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J Gerontol A Biol Sci Med Sci. 2015 Apr;70(4):525-31. doi: 10.1093/gerona/glu122. Epub 2014 Aug 11.

Vitamin D insufficiency and abnormal hemoglobin a1c in black and white older persons.

Author information

1
UCONN Center on Aging, Department of Medicine, University of Connecticut Health Center, Farmington. kositsawat@uchc.edu.
2
UCONN Center on Aging, Department of Medicine, University of Connecticut Health Center, Farmington.
3
Department of Biostatistical Sciences, Division of Public Health Sciences and.
4
Section on Gerontology & Geriatric Medicine, Sticht Center on Aging, Wake Forest School of Medicine, Winston-Salem, North Carolina.
5
Department of Epidemiology, Center for Aging and Population Health, Graduate School of Public Health, University of Pittsburgh, Pennsylvania.
6
Division of General Internal Medicine, University of California, San Francisco.
7
Intramural Research Program, Laboratory of Epidemiology and Population Sciences, National Institute on Aging, Bethesda, Maryland.
8
Department of Preventive Medicine, University of Tennessee Health Science Center, Memphis.
9
UCONN Center on Aging, Department of Psychiatry, University of Connecticut Health Center, Farmington.

Abstract

BACKGROUND:

Although vitamin D has been mechanistically linked to insulin secretion and sensitivity, it remains unclear whether low 25-hydroxyvitamin D levels confer an increased risk of impaired glucose metabolism. We evaluated the relationship between vitamin D insufficiency (25-hydroxyvitamin D < 20ng/mL) and abnormal hemoglobin A1c (A1c) (≥6.5%) in community-dwelling older persons and examined whether this relationship differed according to race.

METHODS:

Participants were 2,193 persons of age 70-79 years at Year 1 (52% women; 37% black) in the Health, Aging, and Body Composition study who had clinic visits at Years 2 and 4. Logistic regression analyses, adjusted for potential confounders, were used to evaluate the association between vitamin D insufficiency and abnormal A1c 2 years later. Interaction of race and vitamin D insufficiency was tested.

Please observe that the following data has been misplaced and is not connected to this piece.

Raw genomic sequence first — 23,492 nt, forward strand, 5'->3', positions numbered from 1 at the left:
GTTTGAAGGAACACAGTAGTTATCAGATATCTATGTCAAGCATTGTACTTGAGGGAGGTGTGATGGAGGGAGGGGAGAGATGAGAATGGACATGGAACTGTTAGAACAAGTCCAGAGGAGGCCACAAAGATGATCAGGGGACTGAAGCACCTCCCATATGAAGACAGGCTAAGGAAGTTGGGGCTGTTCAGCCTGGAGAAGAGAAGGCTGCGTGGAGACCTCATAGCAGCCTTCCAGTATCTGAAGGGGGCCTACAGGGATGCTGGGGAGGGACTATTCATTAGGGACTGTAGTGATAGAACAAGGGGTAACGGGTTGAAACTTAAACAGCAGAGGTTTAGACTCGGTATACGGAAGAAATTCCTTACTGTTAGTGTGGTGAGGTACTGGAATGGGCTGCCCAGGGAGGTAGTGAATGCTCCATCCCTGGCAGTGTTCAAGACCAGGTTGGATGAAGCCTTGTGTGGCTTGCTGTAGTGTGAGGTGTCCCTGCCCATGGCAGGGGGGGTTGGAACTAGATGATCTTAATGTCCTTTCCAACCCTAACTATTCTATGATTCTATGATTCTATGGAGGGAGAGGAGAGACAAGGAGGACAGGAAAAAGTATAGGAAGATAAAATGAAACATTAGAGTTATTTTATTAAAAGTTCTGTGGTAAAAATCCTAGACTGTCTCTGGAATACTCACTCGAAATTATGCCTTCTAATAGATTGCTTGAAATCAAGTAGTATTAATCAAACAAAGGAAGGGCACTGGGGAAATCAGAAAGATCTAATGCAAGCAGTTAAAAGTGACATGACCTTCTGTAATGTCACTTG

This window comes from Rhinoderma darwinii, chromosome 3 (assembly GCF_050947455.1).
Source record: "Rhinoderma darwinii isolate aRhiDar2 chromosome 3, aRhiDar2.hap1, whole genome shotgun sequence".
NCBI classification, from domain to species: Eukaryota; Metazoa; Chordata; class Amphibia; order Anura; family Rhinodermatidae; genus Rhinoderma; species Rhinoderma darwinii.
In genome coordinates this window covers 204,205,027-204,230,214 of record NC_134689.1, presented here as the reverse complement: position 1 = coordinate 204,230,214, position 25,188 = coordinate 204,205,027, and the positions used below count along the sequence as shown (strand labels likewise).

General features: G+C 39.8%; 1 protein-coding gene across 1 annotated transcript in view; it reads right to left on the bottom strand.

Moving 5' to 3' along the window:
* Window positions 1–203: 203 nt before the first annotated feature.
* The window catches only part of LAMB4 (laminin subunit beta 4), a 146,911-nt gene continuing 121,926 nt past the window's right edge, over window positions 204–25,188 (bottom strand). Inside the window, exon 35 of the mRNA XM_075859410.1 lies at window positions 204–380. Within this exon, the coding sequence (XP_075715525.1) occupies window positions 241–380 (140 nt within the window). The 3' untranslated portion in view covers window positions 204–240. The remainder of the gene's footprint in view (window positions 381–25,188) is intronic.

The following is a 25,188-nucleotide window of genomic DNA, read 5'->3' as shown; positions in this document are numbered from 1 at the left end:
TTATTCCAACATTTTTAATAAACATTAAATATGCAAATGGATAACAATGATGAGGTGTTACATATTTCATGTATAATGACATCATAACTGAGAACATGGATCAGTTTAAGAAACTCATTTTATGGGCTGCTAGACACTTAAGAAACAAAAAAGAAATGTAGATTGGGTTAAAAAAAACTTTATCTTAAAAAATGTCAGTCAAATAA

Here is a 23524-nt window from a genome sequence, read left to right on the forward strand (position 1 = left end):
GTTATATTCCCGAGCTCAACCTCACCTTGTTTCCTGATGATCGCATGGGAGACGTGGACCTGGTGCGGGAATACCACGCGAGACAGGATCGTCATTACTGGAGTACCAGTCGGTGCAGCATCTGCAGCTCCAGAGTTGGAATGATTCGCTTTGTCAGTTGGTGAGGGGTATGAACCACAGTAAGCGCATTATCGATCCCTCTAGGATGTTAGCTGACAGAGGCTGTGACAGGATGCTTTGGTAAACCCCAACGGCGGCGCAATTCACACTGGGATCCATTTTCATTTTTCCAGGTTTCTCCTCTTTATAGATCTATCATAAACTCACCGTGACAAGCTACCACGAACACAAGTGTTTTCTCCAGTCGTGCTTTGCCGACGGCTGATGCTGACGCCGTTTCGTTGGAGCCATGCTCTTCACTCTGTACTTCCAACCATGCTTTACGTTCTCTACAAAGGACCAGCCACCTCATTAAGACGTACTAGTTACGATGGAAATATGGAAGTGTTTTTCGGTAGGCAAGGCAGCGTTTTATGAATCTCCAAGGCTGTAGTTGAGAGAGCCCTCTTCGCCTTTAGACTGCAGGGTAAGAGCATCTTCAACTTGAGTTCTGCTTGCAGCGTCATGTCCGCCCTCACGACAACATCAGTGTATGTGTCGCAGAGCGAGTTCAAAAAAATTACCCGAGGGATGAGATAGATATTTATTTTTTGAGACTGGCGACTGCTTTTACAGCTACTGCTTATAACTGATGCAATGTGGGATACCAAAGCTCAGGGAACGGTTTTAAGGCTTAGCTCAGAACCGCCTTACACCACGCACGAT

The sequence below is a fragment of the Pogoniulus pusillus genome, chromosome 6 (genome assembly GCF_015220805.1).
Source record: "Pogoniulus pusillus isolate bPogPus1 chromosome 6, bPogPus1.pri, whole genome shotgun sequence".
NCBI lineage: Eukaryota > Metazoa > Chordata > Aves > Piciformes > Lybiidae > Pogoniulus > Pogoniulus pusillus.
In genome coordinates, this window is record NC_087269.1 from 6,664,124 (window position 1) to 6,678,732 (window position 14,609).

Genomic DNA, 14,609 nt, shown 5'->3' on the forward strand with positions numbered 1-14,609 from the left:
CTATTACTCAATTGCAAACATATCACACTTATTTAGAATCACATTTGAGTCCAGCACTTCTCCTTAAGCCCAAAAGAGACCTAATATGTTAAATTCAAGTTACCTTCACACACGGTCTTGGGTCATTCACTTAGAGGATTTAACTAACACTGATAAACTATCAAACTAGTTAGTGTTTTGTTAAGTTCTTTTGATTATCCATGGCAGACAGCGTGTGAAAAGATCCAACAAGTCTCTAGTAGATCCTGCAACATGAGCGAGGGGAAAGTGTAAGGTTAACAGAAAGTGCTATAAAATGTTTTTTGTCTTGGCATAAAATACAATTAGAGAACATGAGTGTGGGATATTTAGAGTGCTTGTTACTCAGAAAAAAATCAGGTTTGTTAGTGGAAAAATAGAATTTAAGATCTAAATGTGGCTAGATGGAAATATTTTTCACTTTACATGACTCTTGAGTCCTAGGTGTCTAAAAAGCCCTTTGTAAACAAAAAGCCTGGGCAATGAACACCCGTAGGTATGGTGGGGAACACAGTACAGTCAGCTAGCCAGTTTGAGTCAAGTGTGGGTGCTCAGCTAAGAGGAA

RESULTS:

A total of 665 (30%) and 301 (14%) of the participants had vitamin D insufficiency at Year 2 and abnormal A1c at Year 4, respectively. After controlling for demographics, other potential confounders, and diabetes status at Year 4 (n = 477 diabetics), we found that vitamin D insufficiency was associated with an increased likelihood of having abnormal A1c (odds ratio = 1.56; 95% CI: 1.03-2.37). We also found that this relationship persisted among the 1,765 participants without diabetes in Year 2 (odds ratio = 2.33; 95% CI: 1.00-5.40). Findings did not differ by race.

CONCLUSIONS:

Vitamin D insufficiency was associated with abnormal A1c levels among black and white older persons independent of diabetes status. Future studies are needed to establish the temporal relationship between vitamin D and A1c in diverse samples of older persons.

KEYWORDS:

Hemoglobin A1c; Older persons.; Vitamin D

PMID:
25112493
PMCID:
PMC4375414
DOI:
10.1093/gerona/glu122
[Indexed for MEDLINE]
Free PMC Article
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